exercise, bike ride, game of tennis, etc." The steps above emphasize
When trying to change someone else's behavior, bribes are often
confused with positive reinforcement. Bribes are promised payoffs for
someone else's future behavior; they are offered a reward before the
briber's desired target behavior occurs. If you think about it, the offer
of a bribe often actually reinforces unwanted behavior, not the desired
actions. Example: a parent says "you can watch the ball game now, if
you promise to do your homework right after supper." That is a bribe.
Rewards are offered before the homework is done. What does the
offer of a bribe actually reinforce? Watching TV! Putting off studying!
And making promises! Reinforcement follows the target behavior. If a
parent said, "After you do your homework, you can watch an hour of
TV," that would not be a bribe; it is an antecedent that describes the
conditions under which Junior can get a reinforcement.
Sometimes a person feels that extraneous rewards should not be
given for desirable behavior because they aren't deserved. For
example, "students should study without being paid for it" or "my
spouse should give me attention without any extra reward." Such a
viewpoint is understandable but unrealistic. For a while, extrinsic
rewards may be necessary until the desired behavior becomes a habit
and/or the intrinsic rewards can take over.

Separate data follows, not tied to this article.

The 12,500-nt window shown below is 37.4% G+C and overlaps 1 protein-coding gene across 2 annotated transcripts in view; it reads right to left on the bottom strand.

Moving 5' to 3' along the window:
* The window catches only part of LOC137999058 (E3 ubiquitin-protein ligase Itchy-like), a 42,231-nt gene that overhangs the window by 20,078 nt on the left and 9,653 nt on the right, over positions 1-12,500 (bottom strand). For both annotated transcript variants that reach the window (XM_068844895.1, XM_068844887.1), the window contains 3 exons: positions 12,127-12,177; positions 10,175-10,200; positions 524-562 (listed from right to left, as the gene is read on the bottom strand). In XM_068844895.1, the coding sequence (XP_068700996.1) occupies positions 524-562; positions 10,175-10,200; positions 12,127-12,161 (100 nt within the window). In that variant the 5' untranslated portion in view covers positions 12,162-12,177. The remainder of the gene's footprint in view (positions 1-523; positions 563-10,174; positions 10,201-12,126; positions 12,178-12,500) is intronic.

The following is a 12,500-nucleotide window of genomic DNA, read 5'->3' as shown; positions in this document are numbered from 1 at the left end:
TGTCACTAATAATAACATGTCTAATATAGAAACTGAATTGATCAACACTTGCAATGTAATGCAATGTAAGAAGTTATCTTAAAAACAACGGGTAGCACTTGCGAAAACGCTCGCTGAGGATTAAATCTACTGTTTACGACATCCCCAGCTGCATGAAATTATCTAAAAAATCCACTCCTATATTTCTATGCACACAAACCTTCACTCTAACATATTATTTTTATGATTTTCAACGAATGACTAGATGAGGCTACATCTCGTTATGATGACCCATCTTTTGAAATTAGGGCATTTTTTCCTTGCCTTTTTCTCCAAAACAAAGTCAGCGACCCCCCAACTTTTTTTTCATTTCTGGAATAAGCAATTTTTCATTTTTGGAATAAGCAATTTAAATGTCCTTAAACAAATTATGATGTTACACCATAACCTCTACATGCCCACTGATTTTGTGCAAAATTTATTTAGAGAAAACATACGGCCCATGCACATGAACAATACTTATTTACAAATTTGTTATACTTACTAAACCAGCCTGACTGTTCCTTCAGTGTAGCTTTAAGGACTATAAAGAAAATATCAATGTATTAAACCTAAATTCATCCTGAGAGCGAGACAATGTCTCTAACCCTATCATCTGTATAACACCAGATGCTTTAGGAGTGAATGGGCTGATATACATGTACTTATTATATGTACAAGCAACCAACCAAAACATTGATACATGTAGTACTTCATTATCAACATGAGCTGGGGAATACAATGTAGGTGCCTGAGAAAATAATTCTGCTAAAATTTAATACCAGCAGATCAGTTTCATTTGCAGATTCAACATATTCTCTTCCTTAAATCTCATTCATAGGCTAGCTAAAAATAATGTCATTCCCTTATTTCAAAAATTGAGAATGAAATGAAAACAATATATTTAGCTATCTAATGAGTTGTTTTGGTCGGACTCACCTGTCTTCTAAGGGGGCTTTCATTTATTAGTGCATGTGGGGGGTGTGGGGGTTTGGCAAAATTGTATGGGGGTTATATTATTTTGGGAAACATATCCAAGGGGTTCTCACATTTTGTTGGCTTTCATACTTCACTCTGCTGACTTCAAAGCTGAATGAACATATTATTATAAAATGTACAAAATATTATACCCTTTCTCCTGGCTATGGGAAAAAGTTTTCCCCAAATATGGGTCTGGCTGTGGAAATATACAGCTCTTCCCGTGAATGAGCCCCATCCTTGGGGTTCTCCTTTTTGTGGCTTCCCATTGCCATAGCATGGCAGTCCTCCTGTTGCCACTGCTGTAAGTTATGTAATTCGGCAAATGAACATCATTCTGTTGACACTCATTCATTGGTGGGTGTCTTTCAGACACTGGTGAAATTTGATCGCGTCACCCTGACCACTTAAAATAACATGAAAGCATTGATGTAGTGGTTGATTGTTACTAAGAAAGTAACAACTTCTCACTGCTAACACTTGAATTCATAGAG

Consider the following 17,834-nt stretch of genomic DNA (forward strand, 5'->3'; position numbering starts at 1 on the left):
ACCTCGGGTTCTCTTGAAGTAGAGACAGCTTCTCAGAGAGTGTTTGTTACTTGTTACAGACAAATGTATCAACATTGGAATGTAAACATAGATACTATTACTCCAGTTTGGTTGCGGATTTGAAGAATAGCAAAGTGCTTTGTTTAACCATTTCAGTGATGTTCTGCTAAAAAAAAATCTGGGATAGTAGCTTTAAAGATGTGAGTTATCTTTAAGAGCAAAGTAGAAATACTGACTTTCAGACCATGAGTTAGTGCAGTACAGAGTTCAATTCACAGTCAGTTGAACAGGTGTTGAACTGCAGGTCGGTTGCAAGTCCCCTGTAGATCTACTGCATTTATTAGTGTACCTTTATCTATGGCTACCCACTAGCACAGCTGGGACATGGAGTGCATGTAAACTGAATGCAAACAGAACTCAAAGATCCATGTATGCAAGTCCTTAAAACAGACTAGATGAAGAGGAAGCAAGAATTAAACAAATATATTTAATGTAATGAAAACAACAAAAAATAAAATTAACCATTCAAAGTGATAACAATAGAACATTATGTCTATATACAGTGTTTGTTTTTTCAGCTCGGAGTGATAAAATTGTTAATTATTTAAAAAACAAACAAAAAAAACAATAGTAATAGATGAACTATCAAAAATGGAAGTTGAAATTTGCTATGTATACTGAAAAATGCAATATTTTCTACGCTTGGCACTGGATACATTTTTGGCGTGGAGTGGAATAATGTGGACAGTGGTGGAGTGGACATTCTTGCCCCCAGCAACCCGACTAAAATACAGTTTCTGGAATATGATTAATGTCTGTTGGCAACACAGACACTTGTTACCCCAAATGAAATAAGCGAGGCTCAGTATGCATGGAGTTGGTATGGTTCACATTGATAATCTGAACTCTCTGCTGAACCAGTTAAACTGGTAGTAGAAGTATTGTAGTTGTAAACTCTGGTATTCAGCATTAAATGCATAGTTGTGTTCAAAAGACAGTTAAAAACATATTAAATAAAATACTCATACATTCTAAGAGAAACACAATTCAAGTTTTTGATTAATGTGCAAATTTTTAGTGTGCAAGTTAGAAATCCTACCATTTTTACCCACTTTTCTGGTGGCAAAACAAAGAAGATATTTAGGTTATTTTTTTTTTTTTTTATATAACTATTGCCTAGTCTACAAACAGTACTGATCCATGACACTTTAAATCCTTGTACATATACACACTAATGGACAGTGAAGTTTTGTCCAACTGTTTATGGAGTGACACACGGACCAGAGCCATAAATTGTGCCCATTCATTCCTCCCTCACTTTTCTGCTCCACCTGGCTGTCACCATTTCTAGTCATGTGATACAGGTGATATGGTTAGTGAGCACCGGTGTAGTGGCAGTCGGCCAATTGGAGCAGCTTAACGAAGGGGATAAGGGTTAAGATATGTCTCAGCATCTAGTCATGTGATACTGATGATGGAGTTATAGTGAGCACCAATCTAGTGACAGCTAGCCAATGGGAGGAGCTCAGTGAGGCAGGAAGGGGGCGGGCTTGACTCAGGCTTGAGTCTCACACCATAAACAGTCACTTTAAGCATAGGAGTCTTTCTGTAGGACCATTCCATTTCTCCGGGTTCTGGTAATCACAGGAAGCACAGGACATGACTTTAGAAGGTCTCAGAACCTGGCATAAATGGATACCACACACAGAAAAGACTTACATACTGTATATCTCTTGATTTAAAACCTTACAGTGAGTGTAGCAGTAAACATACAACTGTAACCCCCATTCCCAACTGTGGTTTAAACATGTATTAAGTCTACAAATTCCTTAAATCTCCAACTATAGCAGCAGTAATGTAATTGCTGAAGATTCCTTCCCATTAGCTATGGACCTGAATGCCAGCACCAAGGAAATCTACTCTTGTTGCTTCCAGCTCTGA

B. F. Skinner argued that self-reinforcement requires self-
deprivation first (until time to give the reward). This "punishment"
could be associated with the desired behavior and, therefore, interfere
with self-control rather than enhance it. That seldom seems to occur.
People realize why they are delaying their own self-reinforcement. The
much more common problem is cheating--taking the reward without
doing the behavior.
Effectiveness, advantages and dangers
Massive research with behavior modification (of others), especially
token economies, indicates that reinforcement works well in many
situations (not all) but the behavior does not continue long after the
rewards are discontinued nor does the rewarded behavior transfer
readily to new, non-reinforced situations. Both these limitations make
sense as long as people are performing the behavior strictly for a
reward decided on and given by someone else. But, what about our
own behaviors we want to change or feel we morally need to change?
In partial answer to that question, Bellack and Hersen (1977) conclude
that self-reinforcement methods are as effective as therapist controlled
methods, sometimes better. We can always monitor and reward our
own behavior, even if we move into different circumstances.
Much about self-reward is still unclear, however. Some researchers
(O'Leary & Dubey, 1979) say self-reinforcement is "one of the most
powerful self-control procedures;" others (Brigham, 1982) say there is
little evidence of its effectiveness, thus far. Most studies are therapist-